Private capital’s voluntary commitments meet demands from marginalized communities: Financing social reproduction through a “racial justice” lens

Authors: Emily Rosenman*, Pennsylvania State University
Topics: Urban Geography, Economic Geography
Keywords: social reproduction, racial justice, philanthropy
Session Type: Paper
Day: 4/7/2020
Start / End Time: 5:35 PM / 6:50 PM
Room: Columbine, Sheraton, IM Pei Tower, Terrace Level
Presentation File: No File Uploaded


The “all in it together” narrative of austerity as a homogenous exercise of collective belt-tightening is increasingly refuted by research highlighting the uneven impacts of the 2008 financial crisis and accompanying austerity policies (Bhattacharyya, 2018; Clement and Kanai, 2014; Pulido, 2016). In the US, cuts in public and social services – alongside the effects of the economic downturn – entrenched racialized geographies of inequality: wealth gaps, wage gaps, employment gaps, and so on. Continued constraints on state provisions for social reproduction have prompted claims that private and charitable capital can (and must) fill these gaps. In practice, these capital flows piggyback off state efforts to incentivize social investment in dis/underinvested areas, coupled with voluntary commitments from private and philanthropic capital to shrug off a racist past in favor of revitalizing disinvested communities with investments guided by a “lens” of racial justice. While at first glance these efforts might simply seem like another pretext for private profiteering, they partially align with the demands of marginalized communities and organizations like the Movement for Black Lives: demands for reinvestment in health, education, and social services in historically disinvested communities.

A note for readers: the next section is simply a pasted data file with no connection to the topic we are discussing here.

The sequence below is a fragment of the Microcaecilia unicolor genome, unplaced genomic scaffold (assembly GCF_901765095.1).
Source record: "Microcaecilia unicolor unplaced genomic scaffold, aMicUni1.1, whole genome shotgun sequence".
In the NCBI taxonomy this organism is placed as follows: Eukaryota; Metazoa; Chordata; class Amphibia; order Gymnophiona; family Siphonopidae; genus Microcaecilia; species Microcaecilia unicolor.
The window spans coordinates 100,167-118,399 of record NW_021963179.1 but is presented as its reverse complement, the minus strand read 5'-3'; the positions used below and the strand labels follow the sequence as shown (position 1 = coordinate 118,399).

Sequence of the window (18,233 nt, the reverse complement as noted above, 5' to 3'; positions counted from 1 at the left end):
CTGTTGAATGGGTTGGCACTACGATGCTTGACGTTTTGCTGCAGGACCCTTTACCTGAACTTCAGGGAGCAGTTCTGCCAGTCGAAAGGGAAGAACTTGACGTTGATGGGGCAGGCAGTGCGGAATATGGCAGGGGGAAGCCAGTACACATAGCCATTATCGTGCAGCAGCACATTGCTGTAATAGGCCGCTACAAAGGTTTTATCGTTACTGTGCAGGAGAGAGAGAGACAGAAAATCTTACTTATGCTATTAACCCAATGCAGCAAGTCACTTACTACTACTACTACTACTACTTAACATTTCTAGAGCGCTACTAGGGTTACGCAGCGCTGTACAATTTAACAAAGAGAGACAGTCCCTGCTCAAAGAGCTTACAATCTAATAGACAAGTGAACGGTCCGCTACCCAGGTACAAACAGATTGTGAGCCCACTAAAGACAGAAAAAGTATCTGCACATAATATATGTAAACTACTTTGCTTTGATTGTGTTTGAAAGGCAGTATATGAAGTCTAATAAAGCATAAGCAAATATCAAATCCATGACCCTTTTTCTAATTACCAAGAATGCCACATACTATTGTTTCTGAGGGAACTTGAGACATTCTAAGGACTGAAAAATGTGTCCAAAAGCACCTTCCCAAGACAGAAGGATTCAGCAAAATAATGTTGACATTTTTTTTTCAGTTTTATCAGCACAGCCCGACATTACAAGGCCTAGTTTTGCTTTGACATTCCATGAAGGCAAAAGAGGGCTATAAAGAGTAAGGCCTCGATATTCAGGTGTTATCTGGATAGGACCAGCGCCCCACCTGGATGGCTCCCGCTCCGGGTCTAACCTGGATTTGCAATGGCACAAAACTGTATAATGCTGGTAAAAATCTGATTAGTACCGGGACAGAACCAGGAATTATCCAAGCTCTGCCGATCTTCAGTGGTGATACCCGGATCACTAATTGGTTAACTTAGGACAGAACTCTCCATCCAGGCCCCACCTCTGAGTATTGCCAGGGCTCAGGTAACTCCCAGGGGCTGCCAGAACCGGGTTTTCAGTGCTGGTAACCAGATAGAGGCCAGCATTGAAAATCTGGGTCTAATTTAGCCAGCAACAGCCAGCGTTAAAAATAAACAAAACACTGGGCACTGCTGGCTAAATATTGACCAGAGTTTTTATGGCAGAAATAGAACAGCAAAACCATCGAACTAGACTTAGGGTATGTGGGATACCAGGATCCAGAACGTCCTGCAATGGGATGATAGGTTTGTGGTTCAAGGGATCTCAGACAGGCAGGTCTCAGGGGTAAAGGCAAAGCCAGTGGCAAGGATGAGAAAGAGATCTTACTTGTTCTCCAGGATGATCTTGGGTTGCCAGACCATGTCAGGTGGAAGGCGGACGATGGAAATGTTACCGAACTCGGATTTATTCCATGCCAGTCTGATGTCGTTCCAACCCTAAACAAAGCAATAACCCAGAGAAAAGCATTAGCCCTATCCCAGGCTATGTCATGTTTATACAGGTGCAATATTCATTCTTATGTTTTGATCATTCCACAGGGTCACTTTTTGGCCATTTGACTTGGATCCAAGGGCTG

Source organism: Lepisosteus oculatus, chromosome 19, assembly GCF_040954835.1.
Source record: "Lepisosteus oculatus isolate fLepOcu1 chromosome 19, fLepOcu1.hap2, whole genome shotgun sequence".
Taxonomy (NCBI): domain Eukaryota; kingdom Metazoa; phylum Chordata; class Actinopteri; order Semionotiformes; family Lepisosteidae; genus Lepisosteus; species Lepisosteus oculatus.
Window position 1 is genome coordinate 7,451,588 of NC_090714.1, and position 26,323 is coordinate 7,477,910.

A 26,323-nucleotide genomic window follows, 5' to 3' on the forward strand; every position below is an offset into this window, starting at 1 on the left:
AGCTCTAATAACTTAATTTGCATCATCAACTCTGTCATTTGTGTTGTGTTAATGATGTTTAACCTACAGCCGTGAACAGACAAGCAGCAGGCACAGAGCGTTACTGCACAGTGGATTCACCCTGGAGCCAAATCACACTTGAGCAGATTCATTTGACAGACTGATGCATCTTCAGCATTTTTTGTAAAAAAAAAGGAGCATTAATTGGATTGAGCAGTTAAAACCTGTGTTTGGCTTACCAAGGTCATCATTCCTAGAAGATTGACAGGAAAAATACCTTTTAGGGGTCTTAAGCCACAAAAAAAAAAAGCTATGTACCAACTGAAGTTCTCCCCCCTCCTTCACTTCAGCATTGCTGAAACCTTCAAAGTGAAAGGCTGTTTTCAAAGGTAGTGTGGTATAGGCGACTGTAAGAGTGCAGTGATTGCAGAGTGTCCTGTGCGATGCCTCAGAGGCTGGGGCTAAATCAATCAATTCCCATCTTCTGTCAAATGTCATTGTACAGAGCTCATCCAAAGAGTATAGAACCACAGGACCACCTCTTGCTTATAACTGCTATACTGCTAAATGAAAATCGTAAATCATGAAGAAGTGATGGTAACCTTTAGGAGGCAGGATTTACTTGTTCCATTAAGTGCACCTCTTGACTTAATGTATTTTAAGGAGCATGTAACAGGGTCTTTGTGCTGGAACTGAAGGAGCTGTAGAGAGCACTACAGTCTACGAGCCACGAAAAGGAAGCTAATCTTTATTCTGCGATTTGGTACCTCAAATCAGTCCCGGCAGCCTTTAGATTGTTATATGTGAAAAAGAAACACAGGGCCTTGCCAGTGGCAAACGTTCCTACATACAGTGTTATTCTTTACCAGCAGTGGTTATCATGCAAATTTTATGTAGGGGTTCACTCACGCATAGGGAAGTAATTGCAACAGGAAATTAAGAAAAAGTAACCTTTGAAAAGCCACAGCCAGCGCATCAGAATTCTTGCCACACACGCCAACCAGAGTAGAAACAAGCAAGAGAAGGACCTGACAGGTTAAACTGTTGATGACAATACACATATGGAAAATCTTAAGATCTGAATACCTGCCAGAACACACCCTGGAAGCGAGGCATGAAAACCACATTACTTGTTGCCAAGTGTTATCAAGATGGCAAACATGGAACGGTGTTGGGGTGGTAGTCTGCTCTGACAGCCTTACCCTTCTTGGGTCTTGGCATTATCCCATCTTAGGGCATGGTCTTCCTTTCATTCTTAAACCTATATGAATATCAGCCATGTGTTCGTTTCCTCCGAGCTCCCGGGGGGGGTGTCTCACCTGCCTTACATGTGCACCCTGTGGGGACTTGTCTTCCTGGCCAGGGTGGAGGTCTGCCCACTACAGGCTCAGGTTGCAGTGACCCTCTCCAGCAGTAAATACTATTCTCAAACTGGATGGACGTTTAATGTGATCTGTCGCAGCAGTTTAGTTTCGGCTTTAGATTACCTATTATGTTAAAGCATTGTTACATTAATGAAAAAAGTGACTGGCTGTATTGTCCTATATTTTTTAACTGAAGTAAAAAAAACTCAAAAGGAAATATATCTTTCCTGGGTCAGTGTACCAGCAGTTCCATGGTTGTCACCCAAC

This paper asks how social reproduction is understood when claims and demands are addressed not to the state but to private and philanthropic actors that claim an anti-racist mission. Based on an analysis of the burgeoning array of social services investments constructed along these lines, I explore the impacts – and limits – of marketized social reproduction based on the reconfiguration of investment portfolios.

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